Most tradespeople will have a good understanding of what architrave is, but despite it being a key feature of most British homes many people are in the dark when it comes to this particular piece of home decoration.
In this guide, we will be answering the question ‘what is architrave?’, examining where the term comes from and looking at how best architrave can be used in your home design.
What Is Architrave?
Architrave is most often seen as a moulding between the doorway and wall and as such is commonly incorrectly referred to as a doorway surround, door casing or door frame. Architrave can be made from a variety of materials with various types of wood usually being used.
Found in most homes, architrave dates back to classical Greek architecture from the word ɑːkɪtreɪv meaning a ‘main beam resting across columns’ and can also be linked to the Greek word epistyle - which roughly translates as a door frame.
In its modern interpretation, architrave is seen as moulding that is used to frame rectangular openings in homes, these are most often used around doorways but can also be used around other kinds of rectangular openings found in the home such as windows.
Although the term architrave dates back over many centuries, it was the Tudor’s who utilised architrave in the way that we more commonly see it today – using wooden architrave around doorways and windows.
Since the Tudor era we have seen various styles of architrave and today you can buy architrave in almost any style you want and in a variety of materials and finishes too.
Why Use Architrave?
You may be thinking why is it necessary to use architrave? The simple answer is that is not a necessity but there are many reasons that you should consider using it as part of your interior design.
The main reason is for style and decoration. Architrave can be used to add style to a room and can be seen as more than just a finishing touch. It can really add to the character of a room and help set it in the style that you are looking for – from various traditional time periods such as Edwardian, Victorian or Elizabethan to more contemporary styles.
In addition to the decorative appeal of architrave there are also numerous practical advantages too.
The joins between the door frame and the wall can often be quite unsightly with small gaps that can increase in size as shrinkage occurs. Architrave can essentially be used to mask these types of gaps and can also perform the same job where the wall meets the ceiling around a doorway.
Any exterior corners are also likely to suffer knocks, bumps, kicks and scrapes and solid architrave is much better at withstanding these than bare plaster that can easily become chipped and scuffed.
What Is Architrave Made From?
Architrave is made from a variety of different materials but MDF, softwood and hardwood are most commonly used.
At Metres Direct we supply architrave in high quality MDF and solid oak and have over 55 styles of each.
Which Style Of Architrave Should I Choose?
The style of architrave you opt for will depend on the style of home you have or want to create.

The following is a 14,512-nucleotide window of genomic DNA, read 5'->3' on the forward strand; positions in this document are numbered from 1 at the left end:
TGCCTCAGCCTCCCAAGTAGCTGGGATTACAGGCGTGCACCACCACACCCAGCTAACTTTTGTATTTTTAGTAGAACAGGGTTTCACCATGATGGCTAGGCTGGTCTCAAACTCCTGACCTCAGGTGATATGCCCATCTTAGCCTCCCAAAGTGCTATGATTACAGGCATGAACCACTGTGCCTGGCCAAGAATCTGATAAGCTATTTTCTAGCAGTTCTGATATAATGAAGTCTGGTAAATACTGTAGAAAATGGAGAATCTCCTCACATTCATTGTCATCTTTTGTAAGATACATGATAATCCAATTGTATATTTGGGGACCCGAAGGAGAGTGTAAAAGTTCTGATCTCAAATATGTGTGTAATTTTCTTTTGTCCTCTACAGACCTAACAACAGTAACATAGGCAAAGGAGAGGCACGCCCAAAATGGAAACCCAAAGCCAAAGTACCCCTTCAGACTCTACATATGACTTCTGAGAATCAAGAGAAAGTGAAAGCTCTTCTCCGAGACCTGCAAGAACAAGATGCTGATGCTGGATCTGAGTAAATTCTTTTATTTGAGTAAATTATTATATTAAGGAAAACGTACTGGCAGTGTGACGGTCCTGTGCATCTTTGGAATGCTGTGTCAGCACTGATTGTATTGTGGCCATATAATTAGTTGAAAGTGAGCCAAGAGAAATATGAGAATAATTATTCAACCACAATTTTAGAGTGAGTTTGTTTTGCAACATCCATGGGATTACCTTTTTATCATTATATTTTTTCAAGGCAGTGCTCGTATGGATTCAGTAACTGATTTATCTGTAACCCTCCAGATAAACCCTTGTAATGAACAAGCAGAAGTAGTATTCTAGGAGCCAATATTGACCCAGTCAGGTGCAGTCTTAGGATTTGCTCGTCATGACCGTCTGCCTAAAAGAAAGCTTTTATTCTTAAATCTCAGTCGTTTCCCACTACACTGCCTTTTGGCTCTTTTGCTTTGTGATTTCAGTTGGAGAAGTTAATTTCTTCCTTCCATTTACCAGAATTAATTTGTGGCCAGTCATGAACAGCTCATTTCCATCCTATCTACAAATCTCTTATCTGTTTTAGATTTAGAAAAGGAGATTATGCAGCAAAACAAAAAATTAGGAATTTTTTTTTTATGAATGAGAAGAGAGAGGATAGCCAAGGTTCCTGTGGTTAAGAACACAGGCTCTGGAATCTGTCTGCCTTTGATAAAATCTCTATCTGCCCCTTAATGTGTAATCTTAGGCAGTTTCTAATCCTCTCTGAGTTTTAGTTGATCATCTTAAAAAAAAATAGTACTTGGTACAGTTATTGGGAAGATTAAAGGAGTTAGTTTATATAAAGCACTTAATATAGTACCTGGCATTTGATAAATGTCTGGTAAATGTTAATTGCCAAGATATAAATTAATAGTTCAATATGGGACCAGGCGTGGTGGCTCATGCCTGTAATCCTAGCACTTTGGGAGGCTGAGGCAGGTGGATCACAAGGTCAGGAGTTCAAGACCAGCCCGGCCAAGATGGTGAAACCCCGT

Modern homes tend to use more square or rounded styles of skirting and architrave such as Bullnose or Chamfer styles. These modern styles can include steps to provide depth and style but these stepped styles will usually be squarer in nature.
More traditional architrave will tend to have more curves and cuts with Ogee and Ovolo being popular profiles. Again, at Metres Direct we stock over 50 different styles and there should be something for every taste.
How Best To Use Architrave In Your Home
As already highlighted, architrave is commonly used around doors, however there are a number of other uses for it.
We have already mentioned that architrave can be used around any rectangular openings or spaces in your home so anywhere these exist it can be used to frame and visually improve that space. It was once more common to find architrave around windows than it is today, however there is a growing trend around the use of architrave around windows in period properties once again.
Adding architrave to modern windows is also something we are seeing more of in interior design and it can be used to really good effect when trying to create a statement window or create an area of focus. If you have a room that has a particularly spectacular view then you may want to draw more attention to it by framing it with architrave. One design point that we have seen work really well with architrave is shutters on windows instead of curtains – although blinds work really well with this design tip too.
Loft hatches are another space where we will usually see some form of architrave and this type of hatch space should not be ignored. If you are updating the architrave around doorways in a landing or hallway space then you should also consider using the same style around your loft hatch.
Similarly to a loft hatch, built in cupboards or storage spaces built in to the eaves of a roof may benefit from being framed with architrave.
If you are looking for architrave for your home then take a look at our complete architrave collection here.